Results from SIMMAX and Mg/Ca measurements allowed us to quantify the temperature increase associated with the stronger influence of AW off Western Svalbard during the Modern Period. Until ~1850 CE, average summer temperatures varied between 2.8° and 4.4°C (mean ± SE: 3.4° ± 0.06°C) according to SIMMAX, with low values during the well-known cold periods (early DACP, LIA) and maxima during the early MCA at 800 to 1100 CE (Fig. 3C). The record shows strong similarities to terrestrial records of Northern Hemispheric and circum-Arctic temperature variability (6, 19) (Fig. 3E). AW temperatures since 1890 CE were 4.1° to 6.0°C (mean ± SE: 5.2° ± 0.22°C) and thus ~2°C higher than during the previous 2 ky. The rapid increase to an unprecedented maximum of 6°C calculated for the surface sample apparently started already around 1850 CE. However, the gradual transition may be an artifact caused by bioturbation mixing of foraminifer-poor sediments from the late LIA and foraminifer-rich sediments from the Modern Period. Temperature reconstructions from Mg/Ca measurements give results very similar to those of SIMMAX (Fig. 3D). Variability before the Modern Period is high (0.7° to 5.7°C), probably because the Mg/Ca method could not precisely reproduce temperatures below 3°C [(20); see discussion in the SOM], but the temperature mean of 3.6°C (±0.3°C, SE) confirms the SIMMAX results. The same agreement applies for the Modern Period: Temperatures since 1890, as calculated from Mg/Ca data, range from 4.4 to 7.1 with a mean value of 5.8°C (±0.5°C, SE). For both methods, the temperature mean of the Modern Period exceeds all individual values from the preceding 2000 years. These results reveal a rapid warming by ~2°C of uppermost AW in the FSB in the Arctic Gateway during the past ~120 years, consistent with the documented sea ice retreat in the Barents Sea (5), terrestrial paleoclimate reference records (6, 19) (Fig. 3, C to E), and atmospheric measurements (3). Notably, modern summer temperatures of uppermost AW in the eastern Fram Strait are >1.5°C higher than multidecadal mean temperature maxima (averaged by bioturbation and sampling) during the MCA.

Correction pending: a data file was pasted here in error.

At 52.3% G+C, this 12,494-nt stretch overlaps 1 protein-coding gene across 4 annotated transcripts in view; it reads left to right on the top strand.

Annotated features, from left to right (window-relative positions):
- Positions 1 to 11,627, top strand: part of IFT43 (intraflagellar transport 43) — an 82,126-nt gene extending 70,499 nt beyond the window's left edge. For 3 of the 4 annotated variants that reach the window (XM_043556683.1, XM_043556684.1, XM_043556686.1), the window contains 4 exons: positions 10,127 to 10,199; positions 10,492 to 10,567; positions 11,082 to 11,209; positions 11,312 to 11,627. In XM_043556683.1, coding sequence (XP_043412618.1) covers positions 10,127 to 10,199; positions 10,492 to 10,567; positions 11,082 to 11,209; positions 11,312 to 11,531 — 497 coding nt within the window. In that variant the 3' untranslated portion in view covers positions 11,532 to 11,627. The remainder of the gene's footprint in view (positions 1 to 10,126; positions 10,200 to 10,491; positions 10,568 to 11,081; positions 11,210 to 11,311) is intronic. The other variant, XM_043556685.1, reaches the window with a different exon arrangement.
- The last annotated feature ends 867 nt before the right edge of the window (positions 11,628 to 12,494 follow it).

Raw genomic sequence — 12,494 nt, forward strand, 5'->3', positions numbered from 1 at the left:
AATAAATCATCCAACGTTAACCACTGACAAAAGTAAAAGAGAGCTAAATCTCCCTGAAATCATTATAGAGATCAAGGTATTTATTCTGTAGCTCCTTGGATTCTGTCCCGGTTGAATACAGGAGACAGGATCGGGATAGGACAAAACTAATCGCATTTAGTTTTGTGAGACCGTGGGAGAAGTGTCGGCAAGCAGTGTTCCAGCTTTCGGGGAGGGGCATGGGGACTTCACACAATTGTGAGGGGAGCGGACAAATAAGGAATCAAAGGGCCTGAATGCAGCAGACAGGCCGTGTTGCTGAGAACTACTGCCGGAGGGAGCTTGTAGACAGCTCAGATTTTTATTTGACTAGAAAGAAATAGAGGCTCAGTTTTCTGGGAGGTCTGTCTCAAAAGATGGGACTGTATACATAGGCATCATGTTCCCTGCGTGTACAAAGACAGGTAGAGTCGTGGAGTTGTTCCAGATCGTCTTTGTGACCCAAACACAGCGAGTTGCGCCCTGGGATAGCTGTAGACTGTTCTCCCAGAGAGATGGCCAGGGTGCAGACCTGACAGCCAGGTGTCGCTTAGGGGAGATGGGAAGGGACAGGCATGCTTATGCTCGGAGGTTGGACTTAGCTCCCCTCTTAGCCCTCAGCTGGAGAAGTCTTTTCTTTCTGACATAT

Our reconstructed warming of ~2°C since the LIA matches the reported temperature increase of the Arctic Atlantic Water Layer (AAWL), obtained from observational data of the past ~120 years (21) (Fig. 3C). At present, there are no subcentennial-scale open ocean proxy data series available to document the temperature evolution of AAWL in the Arctic Ocean proper in the preceding two millennia. Further upstream, in the eastern Norwegian Sea, high-resolution records of summer sea surface temperature (SSST) variability from diatoms (22) and stable isotopes of planktic foraminifera (23) indicate a warming of ~1.5°C off western Norway since the LIA. However, eastern Norwegian Sea SSSTs in the late 1990s do not clearly deviate from those occurring periodically during the MCA (22, 23). Our finding of unequaled warm modern AW temperatures in the eastern Fram Strait with respect to the previous 2000 years (including the warm periods in Roman and Medieval times) may thus express another facet of the Arctic amplification (1, 24) of global warming. Recent model results (25, 26) reveal the important role of sea ice and atmospheric pressure fields in the Barents Sea as a possible amplifier, which may, at least in part, be responsible for the exceptionally warm AW advection.